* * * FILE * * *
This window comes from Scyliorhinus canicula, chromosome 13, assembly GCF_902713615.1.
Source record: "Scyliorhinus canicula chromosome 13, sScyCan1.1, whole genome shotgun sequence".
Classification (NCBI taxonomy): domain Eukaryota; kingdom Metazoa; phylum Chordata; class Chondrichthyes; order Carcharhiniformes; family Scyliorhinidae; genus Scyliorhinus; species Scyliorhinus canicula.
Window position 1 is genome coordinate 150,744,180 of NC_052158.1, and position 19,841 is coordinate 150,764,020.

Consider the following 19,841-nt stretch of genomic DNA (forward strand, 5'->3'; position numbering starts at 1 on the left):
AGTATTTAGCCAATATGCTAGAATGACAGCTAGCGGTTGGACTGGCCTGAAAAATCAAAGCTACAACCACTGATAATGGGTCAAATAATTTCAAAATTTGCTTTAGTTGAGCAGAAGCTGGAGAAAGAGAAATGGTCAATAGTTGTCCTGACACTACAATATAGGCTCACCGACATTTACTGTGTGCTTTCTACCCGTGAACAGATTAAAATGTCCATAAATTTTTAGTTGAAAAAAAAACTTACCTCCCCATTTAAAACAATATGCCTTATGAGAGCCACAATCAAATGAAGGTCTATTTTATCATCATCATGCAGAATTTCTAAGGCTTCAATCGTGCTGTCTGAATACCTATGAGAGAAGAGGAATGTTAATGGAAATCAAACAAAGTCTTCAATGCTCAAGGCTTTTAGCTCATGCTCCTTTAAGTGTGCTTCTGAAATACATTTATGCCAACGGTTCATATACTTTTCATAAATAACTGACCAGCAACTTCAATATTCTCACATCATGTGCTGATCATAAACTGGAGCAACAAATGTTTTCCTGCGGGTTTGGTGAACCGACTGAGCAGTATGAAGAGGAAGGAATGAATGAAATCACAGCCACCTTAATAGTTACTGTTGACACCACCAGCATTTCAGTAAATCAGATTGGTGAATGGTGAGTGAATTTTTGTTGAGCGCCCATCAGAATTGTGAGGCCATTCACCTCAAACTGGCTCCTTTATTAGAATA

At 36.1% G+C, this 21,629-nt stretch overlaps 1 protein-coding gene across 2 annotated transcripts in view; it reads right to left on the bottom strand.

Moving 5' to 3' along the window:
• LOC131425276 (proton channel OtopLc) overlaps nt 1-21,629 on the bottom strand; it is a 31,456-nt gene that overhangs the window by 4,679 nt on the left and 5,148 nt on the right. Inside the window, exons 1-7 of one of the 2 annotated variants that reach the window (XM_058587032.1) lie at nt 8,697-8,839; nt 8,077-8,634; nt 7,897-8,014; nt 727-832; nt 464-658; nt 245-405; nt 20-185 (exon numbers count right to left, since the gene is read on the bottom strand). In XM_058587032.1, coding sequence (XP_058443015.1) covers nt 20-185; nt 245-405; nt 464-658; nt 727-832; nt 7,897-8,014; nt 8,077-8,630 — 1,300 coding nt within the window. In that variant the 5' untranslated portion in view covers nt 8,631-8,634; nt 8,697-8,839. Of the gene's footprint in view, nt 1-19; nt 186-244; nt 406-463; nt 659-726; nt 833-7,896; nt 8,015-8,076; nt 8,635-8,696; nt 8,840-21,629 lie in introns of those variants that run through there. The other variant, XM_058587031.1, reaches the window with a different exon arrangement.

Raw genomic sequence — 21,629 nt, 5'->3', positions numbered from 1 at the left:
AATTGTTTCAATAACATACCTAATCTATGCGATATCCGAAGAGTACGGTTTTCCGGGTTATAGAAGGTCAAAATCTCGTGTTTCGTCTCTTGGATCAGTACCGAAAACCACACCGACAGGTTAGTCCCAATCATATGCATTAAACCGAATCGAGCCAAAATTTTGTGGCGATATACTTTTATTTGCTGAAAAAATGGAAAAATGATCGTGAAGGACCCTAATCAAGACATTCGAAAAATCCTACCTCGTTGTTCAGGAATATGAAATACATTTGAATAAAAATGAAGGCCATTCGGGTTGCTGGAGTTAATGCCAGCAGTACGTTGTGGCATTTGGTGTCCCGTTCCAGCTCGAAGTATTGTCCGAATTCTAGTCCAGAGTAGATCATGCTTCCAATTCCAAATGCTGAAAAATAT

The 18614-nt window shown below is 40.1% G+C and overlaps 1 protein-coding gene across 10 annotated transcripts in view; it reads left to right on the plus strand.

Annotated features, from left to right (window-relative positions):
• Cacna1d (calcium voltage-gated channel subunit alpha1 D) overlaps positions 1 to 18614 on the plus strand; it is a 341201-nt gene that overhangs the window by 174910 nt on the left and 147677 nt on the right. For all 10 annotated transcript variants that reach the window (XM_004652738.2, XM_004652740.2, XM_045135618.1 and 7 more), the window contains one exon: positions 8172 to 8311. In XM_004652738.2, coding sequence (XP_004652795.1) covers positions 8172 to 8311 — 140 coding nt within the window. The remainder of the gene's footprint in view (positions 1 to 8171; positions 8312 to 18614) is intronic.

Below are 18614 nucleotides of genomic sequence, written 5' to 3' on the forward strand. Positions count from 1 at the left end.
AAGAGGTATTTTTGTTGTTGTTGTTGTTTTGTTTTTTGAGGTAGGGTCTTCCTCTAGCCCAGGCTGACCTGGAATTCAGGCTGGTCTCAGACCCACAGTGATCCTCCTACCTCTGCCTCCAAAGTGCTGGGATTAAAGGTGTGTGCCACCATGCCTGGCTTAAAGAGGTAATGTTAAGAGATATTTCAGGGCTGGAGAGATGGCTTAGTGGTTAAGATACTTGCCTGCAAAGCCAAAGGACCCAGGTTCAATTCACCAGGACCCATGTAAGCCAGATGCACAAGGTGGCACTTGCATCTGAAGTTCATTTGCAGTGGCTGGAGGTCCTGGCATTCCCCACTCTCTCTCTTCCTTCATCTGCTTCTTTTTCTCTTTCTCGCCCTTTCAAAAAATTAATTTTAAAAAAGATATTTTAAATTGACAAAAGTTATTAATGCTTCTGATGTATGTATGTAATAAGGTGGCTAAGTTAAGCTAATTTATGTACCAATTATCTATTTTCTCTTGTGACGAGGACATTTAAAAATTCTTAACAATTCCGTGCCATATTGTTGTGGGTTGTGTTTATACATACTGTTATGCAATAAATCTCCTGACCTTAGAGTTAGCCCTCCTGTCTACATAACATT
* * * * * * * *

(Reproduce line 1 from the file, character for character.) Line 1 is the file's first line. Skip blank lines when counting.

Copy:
This window comes from Scyliorhinus canicula, chromosome 13, assembly GCF_902713615.1.